On a balmy spring-like evening, neighbors strolled past, looking curiously through the front window of the café. The Baltimore based AM/PM Saxophone Quartet joined a collective of musicians and composers, Rhymes With Opera, presenting new chamber music and opera. In a bit of a slow start the quartet opened with a set of three contemporary pieces, two by Duke graduate composers: “Possible Objects” (2007), by George Lam, and Kathleen Bader’s “Roadways” (2007). They also played Swedish composer and sound artist Mattias Sköld’s “Ups and Downs” (2007), a piece that resembled a decaffeinated version of Steve Reich’s “New York Counterpoint.”

RWO cranked up the energy beginning the second half with Juan Maria Solare’s work for four mimes, “Gestenstücke” (2008). Orff-trained public school music teachers would have applauded this delightful means of silencing a noisy audience. Looking us straight in the eye, there was no hint of performance anxiety — a great hook.

Thomas Limbert’s “Numbers/Dates” (“Anxiety Leading to Panic”) is a 2009 RWO commission. Simply constructed with minimal text (dates and numbers) and with a saxophone quartet as the “orchestra,” the singers speak, sing, shout. and completely draw the listener into their gradual, high-pitched crescendo that reflects our manic time-obsessed world. “Skeleton” (2009) for two sopranos, baritone, and recorded media, was composed by Ruby Fulton and Lam to a libretto by Trimble Wit; it is based on the writers’ skit for the “Stolen Heart Cabaret,” is a poignant story-within-a-story that takes place on a subway train. These compositions, both of which draw on contemporary urban themes, are relevant, moving, and attractive works of art.

George Lam refers to RWO’s collaborative work “Missed Connections” (2009) as a “public service announcement.” With text extracted from the local Craig’s List, singers are outfitted with laptops and seated among café patrons. I was reminded of Christian Wolff and Pauline Oliveros, composers who have historically embraced audience participation. We were invited to snap our fingers along with the speakers. It was an uncomfortable musical activity to maintain, however, and many of us dropped out to eavesdrop on the authentic yet humorous melodrama, complete with Lam as a trolling violinist and Fulton on accordion.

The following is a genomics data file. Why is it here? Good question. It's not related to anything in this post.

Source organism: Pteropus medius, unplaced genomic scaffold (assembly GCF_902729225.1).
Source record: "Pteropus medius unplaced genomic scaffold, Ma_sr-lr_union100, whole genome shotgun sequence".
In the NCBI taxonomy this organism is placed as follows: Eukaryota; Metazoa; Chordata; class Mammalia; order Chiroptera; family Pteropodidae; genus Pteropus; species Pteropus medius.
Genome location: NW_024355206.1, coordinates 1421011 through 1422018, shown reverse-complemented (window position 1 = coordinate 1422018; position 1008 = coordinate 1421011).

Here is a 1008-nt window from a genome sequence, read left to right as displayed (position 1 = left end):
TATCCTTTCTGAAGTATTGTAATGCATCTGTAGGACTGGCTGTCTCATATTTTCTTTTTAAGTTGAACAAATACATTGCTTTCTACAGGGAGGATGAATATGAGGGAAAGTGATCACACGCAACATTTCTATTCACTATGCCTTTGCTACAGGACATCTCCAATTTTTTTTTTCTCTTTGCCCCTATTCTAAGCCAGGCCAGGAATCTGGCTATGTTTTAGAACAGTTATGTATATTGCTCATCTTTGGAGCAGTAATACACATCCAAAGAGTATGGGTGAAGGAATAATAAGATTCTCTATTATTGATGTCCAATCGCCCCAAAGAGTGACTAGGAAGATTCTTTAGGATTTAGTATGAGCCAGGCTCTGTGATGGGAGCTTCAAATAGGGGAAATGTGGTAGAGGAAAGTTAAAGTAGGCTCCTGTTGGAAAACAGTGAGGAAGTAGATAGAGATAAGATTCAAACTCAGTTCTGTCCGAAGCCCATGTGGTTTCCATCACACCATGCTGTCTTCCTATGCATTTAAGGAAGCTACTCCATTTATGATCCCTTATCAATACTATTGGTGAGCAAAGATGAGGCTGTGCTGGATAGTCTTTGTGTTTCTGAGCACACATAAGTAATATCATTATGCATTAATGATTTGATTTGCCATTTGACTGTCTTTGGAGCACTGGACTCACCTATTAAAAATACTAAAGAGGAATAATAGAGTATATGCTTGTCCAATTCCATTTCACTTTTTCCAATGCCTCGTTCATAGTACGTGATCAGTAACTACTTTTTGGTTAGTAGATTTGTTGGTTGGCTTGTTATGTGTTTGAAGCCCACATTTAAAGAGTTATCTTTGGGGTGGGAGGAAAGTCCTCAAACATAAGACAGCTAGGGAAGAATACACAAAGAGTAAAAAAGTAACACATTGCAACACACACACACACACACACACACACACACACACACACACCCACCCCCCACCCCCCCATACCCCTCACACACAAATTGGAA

Breathing life into the work of the young composers, the singers and instrumentalists performed well. Elisabeth Halliday, Bonnie Lander, and Robert Maril were strong and fearless, and they had enough power to soar above the background of clanging dishes, scraping furniture, and general din of the busy café. Their polished performances and engaging stage presences completely won over the audience; there was genuine and enthusiastic approval. Equally skilled in their supportive role, and making it look easy, the sax quartet members provided a burnished, jazz-like texture that fit especially well in Limbert’s piece.

I’m reminded of the historical precedence: music-making in London taverns during the 17th century, for example. Perhaps we’ll experience more of this kind of music-making while we simplify our lives. Young, personable, friendly, and interested in community, George Lam has attracted an interesting circle of musicians and friends in Durham who packed Broad Street Café. Now completing his doctoral work at Duke University, he continues to surprise us with innovative programming, performed in interesting venues. He and co-artistic director Ruby Fulton have created an enterprising project — taking “new opera in unconventional places.”

The performance was the “kick-off” for their East coast tour, which includes Baltimore, New York City, and Philadelphia. To find out more click here.